The Smart/Soft Power of Barack Obama: A Case of Exceptional Americanism
As Peter notes here, yesterday’s historic American election felt, in many ways, like a global event. Measured by how the election affects the lives of people around the world, it is not too much of an exaggeration. For months now, pundits have also seized on the overwhelming support of Obama all over the world as evidence that Obama’s election – in and of itself – will strengthen the U.S. position internationally. It is worth taking some time to think about how an Obama presidency may enhance the soft power of the United States.
Soft power was a term coined by Joseph Nye to describe non-military dimensions of a state’s international influence: culture, values, law, and ideas. Post 9/11, the idea was expanded and refined under the term “smart power,” which incorporates soft power into decisions about how, why and when to deploy force against state and non-state enemies. There is serious policy content to and strategic thinking behind soft/smart power. But I want to set aside the policy content of an Obama administration (they’ll be plenty of time to focus on that in the weeks and months to come) and focus instead only the president-elect himself. What is it about the ascendancy of Barack Obama to the presidency that — on its own — has already begun to transform the reputation of the United States and has the potential for a significant reversal of the damage of the past eight years?
Obama is clearly adored around the world, but that adulation is (mostly) not the result of a serious assessment of his policies, but rather a projection of what others wish the U.S. to be and on some level, what they wish their own societies to be. Just as Europeans caricatured George W. Bush as an incurious cowboy, they may caricature Obama in a way that makes him seem more like them. (Check out Ethan Bonner’s round-up of the adoration/projection phenomenon and Alan Cowell’s take here.) This kind of shallow admiration is likely to diminish when the inevitable policy differences and disappointments emerge. But there are at least four reasons why Obama the person may continue to be an important source of salvaging America’s tarnished reputation; rather than represent a continuation of Bush-era American exceptionalism, the election of Obama reflects what we might call “Exceptional Americanism”:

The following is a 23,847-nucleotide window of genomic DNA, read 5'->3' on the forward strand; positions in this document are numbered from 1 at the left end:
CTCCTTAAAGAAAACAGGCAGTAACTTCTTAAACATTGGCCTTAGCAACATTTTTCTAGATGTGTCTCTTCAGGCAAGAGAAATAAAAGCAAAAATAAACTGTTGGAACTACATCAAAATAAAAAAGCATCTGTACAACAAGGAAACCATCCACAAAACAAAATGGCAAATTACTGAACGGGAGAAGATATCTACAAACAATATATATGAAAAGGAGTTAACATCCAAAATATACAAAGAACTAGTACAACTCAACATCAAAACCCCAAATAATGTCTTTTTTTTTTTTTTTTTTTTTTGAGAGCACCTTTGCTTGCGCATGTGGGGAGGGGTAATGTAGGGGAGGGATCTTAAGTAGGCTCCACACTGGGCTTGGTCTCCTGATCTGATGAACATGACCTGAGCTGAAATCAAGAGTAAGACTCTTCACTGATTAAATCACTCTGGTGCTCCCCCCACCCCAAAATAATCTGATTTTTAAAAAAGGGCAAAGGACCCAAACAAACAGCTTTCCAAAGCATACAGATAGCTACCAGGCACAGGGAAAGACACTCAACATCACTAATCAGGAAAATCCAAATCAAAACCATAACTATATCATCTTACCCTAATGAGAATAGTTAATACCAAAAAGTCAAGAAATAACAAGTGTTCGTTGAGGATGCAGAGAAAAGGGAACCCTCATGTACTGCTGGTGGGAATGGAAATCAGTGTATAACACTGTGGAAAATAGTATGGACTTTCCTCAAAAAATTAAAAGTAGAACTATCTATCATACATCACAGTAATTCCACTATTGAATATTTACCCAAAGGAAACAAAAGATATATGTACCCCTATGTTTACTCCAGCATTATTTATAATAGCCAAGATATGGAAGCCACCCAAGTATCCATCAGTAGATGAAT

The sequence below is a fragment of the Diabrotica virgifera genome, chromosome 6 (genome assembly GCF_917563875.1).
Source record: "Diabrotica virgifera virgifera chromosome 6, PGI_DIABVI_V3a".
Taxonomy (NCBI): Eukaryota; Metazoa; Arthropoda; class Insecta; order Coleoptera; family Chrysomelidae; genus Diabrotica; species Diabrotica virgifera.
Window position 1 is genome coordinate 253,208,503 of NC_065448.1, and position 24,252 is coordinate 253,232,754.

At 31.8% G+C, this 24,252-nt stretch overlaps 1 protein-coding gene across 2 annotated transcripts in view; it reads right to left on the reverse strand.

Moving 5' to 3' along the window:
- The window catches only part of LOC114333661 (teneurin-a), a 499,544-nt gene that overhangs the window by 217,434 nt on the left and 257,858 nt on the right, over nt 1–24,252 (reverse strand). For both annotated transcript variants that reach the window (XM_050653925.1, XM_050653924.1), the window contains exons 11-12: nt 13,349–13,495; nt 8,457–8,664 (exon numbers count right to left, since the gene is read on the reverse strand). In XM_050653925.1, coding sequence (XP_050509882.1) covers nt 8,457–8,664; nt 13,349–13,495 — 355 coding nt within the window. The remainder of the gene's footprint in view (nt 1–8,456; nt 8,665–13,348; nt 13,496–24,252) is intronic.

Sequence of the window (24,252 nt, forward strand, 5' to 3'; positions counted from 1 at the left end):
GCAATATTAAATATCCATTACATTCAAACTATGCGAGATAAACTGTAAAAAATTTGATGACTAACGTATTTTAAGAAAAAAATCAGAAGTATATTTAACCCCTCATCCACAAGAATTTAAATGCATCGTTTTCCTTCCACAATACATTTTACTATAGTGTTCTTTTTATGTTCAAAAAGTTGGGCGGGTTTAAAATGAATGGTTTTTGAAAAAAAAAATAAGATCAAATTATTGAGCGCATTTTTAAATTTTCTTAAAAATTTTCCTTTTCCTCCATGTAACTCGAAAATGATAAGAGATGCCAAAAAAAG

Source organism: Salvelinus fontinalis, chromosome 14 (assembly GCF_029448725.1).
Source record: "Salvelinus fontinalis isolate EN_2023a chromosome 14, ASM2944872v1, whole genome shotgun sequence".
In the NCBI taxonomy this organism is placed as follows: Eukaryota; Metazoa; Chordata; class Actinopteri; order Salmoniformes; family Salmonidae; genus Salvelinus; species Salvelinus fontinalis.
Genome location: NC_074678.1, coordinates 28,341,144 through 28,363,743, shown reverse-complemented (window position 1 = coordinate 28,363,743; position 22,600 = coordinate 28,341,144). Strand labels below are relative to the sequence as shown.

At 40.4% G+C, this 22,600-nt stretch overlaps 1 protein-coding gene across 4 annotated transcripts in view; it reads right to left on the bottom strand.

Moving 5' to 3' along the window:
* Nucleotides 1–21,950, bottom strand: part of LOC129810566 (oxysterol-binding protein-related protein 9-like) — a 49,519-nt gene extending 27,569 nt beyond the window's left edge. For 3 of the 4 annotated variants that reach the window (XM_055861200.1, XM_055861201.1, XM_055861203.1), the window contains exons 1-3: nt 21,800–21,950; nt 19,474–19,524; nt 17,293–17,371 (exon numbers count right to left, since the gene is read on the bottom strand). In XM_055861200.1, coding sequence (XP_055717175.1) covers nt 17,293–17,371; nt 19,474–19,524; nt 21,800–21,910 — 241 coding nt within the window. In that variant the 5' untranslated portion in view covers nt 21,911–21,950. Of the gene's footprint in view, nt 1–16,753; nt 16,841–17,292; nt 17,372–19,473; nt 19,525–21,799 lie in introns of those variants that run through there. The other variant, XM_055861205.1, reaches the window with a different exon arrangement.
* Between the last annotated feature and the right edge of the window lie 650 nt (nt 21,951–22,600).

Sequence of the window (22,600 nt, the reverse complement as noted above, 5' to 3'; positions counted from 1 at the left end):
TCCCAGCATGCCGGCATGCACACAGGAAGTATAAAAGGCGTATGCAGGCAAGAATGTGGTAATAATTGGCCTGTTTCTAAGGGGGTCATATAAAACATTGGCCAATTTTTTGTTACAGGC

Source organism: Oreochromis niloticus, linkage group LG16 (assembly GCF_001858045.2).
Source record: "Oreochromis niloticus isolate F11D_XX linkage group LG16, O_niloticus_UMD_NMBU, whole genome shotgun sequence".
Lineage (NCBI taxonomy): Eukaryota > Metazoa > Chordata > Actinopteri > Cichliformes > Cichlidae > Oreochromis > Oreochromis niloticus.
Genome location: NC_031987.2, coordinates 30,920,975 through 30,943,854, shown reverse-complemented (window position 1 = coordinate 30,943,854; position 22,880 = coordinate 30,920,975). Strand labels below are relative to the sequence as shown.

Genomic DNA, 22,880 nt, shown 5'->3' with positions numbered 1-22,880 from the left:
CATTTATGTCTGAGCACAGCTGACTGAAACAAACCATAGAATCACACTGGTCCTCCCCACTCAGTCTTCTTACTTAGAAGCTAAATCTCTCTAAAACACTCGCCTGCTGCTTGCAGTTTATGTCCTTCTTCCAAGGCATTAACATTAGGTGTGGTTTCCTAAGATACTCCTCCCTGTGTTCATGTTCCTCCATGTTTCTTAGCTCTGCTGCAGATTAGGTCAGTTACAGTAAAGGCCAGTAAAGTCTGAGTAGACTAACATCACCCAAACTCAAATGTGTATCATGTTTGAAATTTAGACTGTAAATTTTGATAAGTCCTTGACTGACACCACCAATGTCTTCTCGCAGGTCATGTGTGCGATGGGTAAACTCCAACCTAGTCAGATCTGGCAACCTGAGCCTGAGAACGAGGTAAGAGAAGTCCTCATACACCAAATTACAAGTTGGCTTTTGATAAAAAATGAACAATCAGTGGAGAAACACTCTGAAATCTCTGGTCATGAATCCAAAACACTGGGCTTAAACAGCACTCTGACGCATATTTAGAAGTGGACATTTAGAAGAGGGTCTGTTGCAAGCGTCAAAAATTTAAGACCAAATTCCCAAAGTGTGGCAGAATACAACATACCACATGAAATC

1) The importance of not being George W. Bush. Of course any of the candidates in this epic campaign would have fulfilled this requirement. But Obama represents more of a break than any Republican candidate or any of the leading Democratic candidates who had supported the 2003 Iraq invasion. What it means practically for the daily business of diplomacy is that the presumption of the past eight years among many of our partners and close allies — that the U.S. was not acting in good faith when it came to diplomacy — is no longer operative. A new administration will enjoy — at least for some time at the beginning of the administration — an extraordinary level of goodwill and a presumption of good faith and fair dealings. And I expect many partners will be reaching out a helping hand in the transition away from an extraordinarily unpopular U.S. presidency.
(2) The Importance of not being a Baby Boomer. This theme was the central premise of Andrew Sullivan’s essay last December “Goodbye to All That,” which placed the post-Boomer narrative at the center of the case for Obama’s presidential run. The tenor and tone of political and cultural debate within the U.S. has enormous impact on the effectiveness of our government and on the image we project to the world. The continuation of the cultural, social and political combat of the 1960s and 70s through the Clinton and Bush administrations polarized every dimension of American policy making. In foreign and national security policy, the Vietnam legacy loomed large. Both for those who fought (Kerry, Hagel, McCain) those who didn’t (Clinton, Bush, Cheney) Vietnam colored the national security debates over the humanitarian interventions of the 1990s and the wars in Iraq and Afghanistan. Obama does not carry Vietnam-era baggage. He opposed the Iraq invasion not because he is a pacifist, but because he saw it as mistaken policy. And, as if this election needed anymore symbolism, he gave his victory speech in Chicago’s Grant Park, the place where the Democratic party imploded during the 1968 Convention. The faces of the Gen Xs, Gen Ys, and “Millennials” at that joyous rally in Chicago last night speaks volumes about who is now in power. For those of us who are post-Baby Boom, this feels like a catharsis. For the rest of the world, it presents a grown-up face of American government.